The Electric Scooter That Raleigh City Council Can’t Ignore

If you’ve been to downtown Raleigh this summer you’ve likely seen or dodged one of the electric Bird scooters. The device is very simple and can be easily rented by anyone with a smartphone. Simply download the Bird app, scan your driver’s license, scan the QR code on a scooter, put in your credit card information, and you’re off!

The scooters have a maximum speed of 15 MPH. Even if you’re going downhill, you’ll be unable to exceed the speed limit as the scooters “regenerative braking” system will kick in and slow you down. The app walks all first-time users through a short tutorial detailing some basic requirements and rules.

  1. You must wear a helmet when riding the scooter
  2. You must not ride the scooter on sidewalks
  3. You must be 18 and hold a valid drivers license
  4. Only one person may ride the scooter at a time
  5. You must park the scooter in a way that does not block sidewalks, entry doors, and other areas of access

So what’s the problem? People aren’t following these rules. It’s easy to point the finger at the company behind these scooters (Bird), and even at the people riding them. However, at a recent City Council meeting Council Member Nicole Stewart offered an alternative viewpoint.

“There are so many good things about Bird scooters that we haven’t even begun to talk about here. We’re only talking about our fears and our concerns, and they’re real concerns I’ve talked to people about that too, but they’re incredible for your last mile commute. ”
– Councilmember Nicole Stewart

Councilmember Dickie Thompson continued to push for banning the scooters entirely until the city had a policy in place. Councilmember Corey Branch echoed Thompson’s safety concerns and spoke about how he nearly got hit by one while walking to City Hall just earlier. Luckily, Mayor Nancy McFarlane voiced a compromise.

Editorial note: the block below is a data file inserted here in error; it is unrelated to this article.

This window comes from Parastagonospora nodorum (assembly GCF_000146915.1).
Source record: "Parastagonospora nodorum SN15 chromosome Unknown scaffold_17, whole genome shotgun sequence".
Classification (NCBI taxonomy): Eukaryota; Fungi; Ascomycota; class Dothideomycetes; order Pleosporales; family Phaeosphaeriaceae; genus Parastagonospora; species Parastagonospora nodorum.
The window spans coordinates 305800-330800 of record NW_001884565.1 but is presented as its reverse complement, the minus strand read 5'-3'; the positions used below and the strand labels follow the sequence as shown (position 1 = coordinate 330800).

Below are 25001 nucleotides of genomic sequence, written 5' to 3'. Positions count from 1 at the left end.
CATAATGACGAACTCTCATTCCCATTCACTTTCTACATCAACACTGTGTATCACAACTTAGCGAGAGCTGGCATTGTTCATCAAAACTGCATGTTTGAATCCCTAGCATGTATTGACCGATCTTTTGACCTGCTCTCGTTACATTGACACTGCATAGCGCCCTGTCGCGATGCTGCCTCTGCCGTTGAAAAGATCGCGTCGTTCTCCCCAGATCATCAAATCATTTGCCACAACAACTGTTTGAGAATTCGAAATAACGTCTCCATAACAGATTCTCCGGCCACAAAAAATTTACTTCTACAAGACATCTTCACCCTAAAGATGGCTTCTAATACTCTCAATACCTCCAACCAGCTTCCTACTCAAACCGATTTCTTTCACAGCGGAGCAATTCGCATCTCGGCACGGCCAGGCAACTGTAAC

“…a little piece of me wants to see them (Bird Scooters) to keep going. As they’re being used we also learn a lot from that process as opposed to just halting it all together”
– Mayor Nancy McFarlane

Thompson continued to push for the ban despite several council members agreeing with the Mayor that the company could be allowed to operate while the city crafts it’s policy. Councilmember Stewart called the ban a drastic action to which Councilor Thompson responded.

“I don’t think it’s a drastic action, it’s like a toothless tiger. If you don’t take something that’s going to get these folks attention, they’re not going to have any…If it’s your (Stewart) child or someone else’s child that gets hit after this meeting today then I think we’ve been short-sighted here.”
– Councilmember Dickie Thompson

The topic of Bird Scooters has been dominating social media on Raleigh local politics in #ralpol. It’s created tons of social media posts, a handful of stories in the News and Observer, and even an op-ed written by a former candidate for city council (who also declares at the end of the article she’ll be running in 2019!) in support of saving the Bird scooters.

Some City Council members who seemed on the fence about the scooters have taken to social media to declare they’re in support of the scooters. Russ Stephenson posted a picture of him with a Bird scooter on the sidewalk near Cameron Village.

Not only are City Councilors starting to see the value the electric scooters bring, but also that all the challenges aren’t necessarily caused by Bird itself. Councilwoman Stewart called out in the council session that a lack of bike racks and “scooter racks” is also to blame for the vehicles being parked blocking the sidewalk. Further, the city’s lack of protected bike lanes in many areas makes users feel unsafe to ride them on the road. Ironically, in the picture above in Russ Stevenson’s tweet, you can see Nicole Stewart’s point as cars are clogging the street next to Councilor Stephenson and even part of the cars are in the bike lane.

The city is still working on it’s policy for dockless scooters and bikes. Please make sure you email City Council and share your feelings on the issue. A quick simple email can make the difference between these scooters staying in Raleigh, or dockless bike/scooter shares leaving the city. Email them at